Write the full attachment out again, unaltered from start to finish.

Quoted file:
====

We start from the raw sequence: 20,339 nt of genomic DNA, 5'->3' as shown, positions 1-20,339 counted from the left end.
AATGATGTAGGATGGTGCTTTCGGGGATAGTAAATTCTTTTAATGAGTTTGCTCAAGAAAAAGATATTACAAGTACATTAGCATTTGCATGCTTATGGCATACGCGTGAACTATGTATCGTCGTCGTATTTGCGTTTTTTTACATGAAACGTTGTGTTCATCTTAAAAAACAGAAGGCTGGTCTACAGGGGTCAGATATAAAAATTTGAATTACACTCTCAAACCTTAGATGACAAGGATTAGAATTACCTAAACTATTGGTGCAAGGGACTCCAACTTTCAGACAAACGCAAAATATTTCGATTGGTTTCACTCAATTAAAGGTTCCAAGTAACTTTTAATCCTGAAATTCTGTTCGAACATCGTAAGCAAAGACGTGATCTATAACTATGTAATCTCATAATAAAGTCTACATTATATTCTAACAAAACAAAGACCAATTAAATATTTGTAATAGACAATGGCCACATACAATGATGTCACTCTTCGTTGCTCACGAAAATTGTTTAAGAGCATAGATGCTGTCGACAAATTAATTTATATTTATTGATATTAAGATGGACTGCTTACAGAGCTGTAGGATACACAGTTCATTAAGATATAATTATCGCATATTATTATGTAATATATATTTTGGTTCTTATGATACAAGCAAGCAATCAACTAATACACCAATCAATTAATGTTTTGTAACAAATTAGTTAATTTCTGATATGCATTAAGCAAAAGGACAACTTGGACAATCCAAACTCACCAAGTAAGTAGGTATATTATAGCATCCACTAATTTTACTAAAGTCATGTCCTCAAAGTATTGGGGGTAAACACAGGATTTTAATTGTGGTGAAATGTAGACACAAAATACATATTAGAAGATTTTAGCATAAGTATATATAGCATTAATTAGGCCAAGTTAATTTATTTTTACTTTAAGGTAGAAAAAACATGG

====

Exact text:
We start from the raw sequence: 20,339 nt of genomic DNA, 5'->3' as shown, positions 1-20,339 counted from the left end.
AATGATGTAGGATGGTGCTTTCGGGGATAGTAAATTCTTTTAATGAGTTTGCTCAAGAAAAAGATATTACAAGTACATTAGCATTTGCATGCTTATGGCATACGCGTGAACTATGTATCGTCGTCGTATTTGCGTTTTTTTACATGAAACGTTGTGTTCATCTTAAAAAACAGAAGGCTGGTCTACAGGGGTCAGATATAAAAATTTGAATTACACTCTCAAACCTTAGATGACAAGGATTAGAATTACCTAAACTATTGGTGCAAGGGACTCCAACTTTCAGACAAACGCAAAATATTTCGATTGGTTTCACTCAATTAAAGGTTCCAAGTAACTTTTAATCCTGAAATTCTGTTCGAACATCGTAAGCAAAGACGTGATCTATAACTATGTAATCTCATAATAAAGTCTACATTATATTCTAACAAAACAAAGACCAATTAAATATTTGTAATAGACAATGGCCACATACAATGATGTCACTCTTCGTTGCTCACGAAAATTGTTTAAGAGCATAGATGCTGTCGACAAATTAATTTATATTTATTGATATTAAGATGGACTGCTTACAGAGCTGTAGGATACACAGTTCATTAAGATATAATTATCGCATATTATTATGTAATATATATTTTGGTTCTTATGATACAAGCAAGCAATCAACTAATACACCAATCAATTAATGTTTTGTAACAAATTAGTTAATTTCTGATATGCATTAAGCAAAAGGACAACTTGGACAATCCAAACTCACCAAGTAAGTAGGTATATTATAGCATCCACTAATTTTACTAAAGTCATGTCCTCAAAGTATTGGGGGTAAACACAGGATTTTAATTGTGGTGAAATGTAGACACAAAATACATATTAGAAGATTTTAGCATAAGTATATATAGCATTAATTAGGCCAAGTTAATTTATTTTTACTTTAAGGTAGAAAAAACATGG